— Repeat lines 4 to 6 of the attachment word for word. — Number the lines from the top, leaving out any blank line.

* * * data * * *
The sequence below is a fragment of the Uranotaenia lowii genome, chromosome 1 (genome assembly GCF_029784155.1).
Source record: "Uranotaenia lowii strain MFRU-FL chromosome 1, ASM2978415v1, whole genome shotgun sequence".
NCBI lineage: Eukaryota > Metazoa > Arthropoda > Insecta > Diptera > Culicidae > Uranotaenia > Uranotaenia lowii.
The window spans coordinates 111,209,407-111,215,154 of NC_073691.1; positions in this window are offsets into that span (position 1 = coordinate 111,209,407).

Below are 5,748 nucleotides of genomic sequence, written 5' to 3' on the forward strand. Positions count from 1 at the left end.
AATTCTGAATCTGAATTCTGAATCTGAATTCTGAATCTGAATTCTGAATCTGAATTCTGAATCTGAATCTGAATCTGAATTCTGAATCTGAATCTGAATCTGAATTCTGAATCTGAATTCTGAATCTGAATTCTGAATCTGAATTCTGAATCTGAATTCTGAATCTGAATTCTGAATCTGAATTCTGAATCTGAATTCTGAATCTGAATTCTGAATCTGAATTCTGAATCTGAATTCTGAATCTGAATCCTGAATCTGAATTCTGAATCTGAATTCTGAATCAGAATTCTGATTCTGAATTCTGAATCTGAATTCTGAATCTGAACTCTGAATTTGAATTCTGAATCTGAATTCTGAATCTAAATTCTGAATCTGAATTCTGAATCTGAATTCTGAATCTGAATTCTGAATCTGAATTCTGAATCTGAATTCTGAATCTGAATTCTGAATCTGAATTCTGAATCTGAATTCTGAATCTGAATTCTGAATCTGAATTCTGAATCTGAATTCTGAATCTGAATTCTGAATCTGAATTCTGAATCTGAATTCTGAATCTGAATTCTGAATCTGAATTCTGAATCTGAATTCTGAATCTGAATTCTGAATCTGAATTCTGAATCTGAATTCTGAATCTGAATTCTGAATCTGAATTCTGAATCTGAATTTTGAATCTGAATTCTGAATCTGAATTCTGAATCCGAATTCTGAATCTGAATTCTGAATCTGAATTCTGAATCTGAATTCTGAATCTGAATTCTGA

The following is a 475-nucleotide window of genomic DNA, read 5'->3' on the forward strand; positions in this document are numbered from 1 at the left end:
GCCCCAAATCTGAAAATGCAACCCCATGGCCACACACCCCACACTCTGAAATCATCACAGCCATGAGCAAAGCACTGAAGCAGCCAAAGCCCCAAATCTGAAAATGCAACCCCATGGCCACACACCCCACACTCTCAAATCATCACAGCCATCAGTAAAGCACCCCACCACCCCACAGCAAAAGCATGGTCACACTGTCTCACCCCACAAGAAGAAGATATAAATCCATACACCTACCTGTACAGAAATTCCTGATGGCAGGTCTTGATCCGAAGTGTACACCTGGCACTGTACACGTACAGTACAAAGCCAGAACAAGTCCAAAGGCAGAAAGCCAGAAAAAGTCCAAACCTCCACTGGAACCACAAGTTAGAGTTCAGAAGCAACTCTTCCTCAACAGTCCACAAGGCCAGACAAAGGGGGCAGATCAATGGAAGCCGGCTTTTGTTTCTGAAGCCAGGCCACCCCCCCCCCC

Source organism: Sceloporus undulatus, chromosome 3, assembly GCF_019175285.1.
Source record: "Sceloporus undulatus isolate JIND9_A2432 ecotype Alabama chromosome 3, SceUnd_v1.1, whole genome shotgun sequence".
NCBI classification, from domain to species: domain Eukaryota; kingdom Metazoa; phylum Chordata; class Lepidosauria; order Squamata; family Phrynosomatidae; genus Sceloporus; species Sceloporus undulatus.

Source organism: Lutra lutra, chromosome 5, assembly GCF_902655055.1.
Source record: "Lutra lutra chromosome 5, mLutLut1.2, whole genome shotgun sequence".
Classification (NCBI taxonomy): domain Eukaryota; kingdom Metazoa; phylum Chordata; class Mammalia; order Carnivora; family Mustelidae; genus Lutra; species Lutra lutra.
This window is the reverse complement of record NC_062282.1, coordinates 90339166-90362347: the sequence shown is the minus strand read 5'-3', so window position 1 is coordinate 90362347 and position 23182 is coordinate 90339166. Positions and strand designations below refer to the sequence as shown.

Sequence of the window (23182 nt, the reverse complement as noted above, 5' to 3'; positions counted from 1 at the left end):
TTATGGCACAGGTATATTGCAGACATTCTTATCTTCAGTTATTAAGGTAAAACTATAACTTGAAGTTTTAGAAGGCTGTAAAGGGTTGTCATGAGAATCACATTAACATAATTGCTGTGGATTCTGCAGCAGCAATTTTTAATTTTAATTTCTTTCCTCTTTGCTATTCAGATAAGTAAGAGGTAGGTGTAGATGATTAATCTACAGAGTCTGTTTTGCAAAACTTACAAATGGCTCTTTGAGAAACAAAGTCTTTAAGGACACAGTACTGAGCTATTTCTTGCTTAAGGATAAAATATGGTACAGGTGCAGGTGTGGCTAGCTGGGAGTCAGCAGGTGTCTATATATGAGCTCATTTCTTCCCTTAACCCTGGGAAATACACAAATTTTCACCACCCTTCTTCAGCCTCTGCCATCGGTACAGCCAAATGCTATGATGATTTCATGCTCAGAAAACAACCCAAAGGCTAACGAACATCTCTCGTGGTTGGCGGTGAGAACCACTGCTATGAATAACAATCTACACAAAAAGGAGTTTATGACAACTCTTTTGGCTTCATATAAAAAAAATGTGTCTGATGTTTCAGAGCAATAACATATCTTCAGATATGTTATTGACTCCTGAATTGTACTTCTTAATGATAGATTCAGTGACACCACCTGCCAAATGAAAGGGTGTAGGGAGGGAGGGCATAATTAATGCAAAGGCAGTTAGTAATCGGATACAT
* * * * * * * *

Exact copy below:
The window spans coordinates 111,209,407-111,215,154 of NC_073691.1; positions in this window are offsets into that span (position 1 = coordinate 111,209,407).

Below are 5,748 nucleotides of genomic sequence, written 5' to 3' on the forward strand. Positions count from 1 at the left end.
AATTCTGAATCTGAATTCTGAATCTGAATTCTGAATCTGAATTCTGAATCTGAATTCTGAATCTGAATCTGAATCTGAATTCTGAATCTGAATCTGAATCTGAATTCTGAATCTGAATTCTGAATCTGAATTCTGAATCTGAATTCTGAATCTGAATTCTGAATCTGAATTCTGAATCTGAATTCTGAATCTGAATTCTGAATCTGAATTCTGAATCTGAATTCTGAATCTGAATTCTGAATCTGAATCCTGAATCTGAATTCTGAATCTGAATTCTGAATCAGAATTCTGATTCTGAATTCTGAATCTGAATTCTGAATCTGAACTCTGAATTTGAATTCTGAATCTGAATTCTGAATCTAAATTCTGAATCTGAATTCTGAATCTGAATTCTGAATCTGAATTCTGAATCTGAATTCTGAATCTGAATTCTGAATCTGAATTCTGAATCTGAATTCTGAATCTGAATTCTGAATCTGAATTCTGAATCTGAATTCTGAATCTGAATTCTGAATCTGAATTCTGAATCTGAATTCTGAATCTGAATTCTGAATCTGAATTCTGAATCTGAATTCTGAATCTGAATTCTGAATCTGAATTCTGAATCTGAATTCTGAATCTGAATTCTGAATCTGAATTCTGAATCTGAATTCTGAATCTGAATTTTGAATCTGAATTCTGAATCTGAATTCTGAATCCGAATTCTGAATCTGAATTCTGAATCTGAATTCTGAATCTGAATTCTGAATCTGAATTCTGA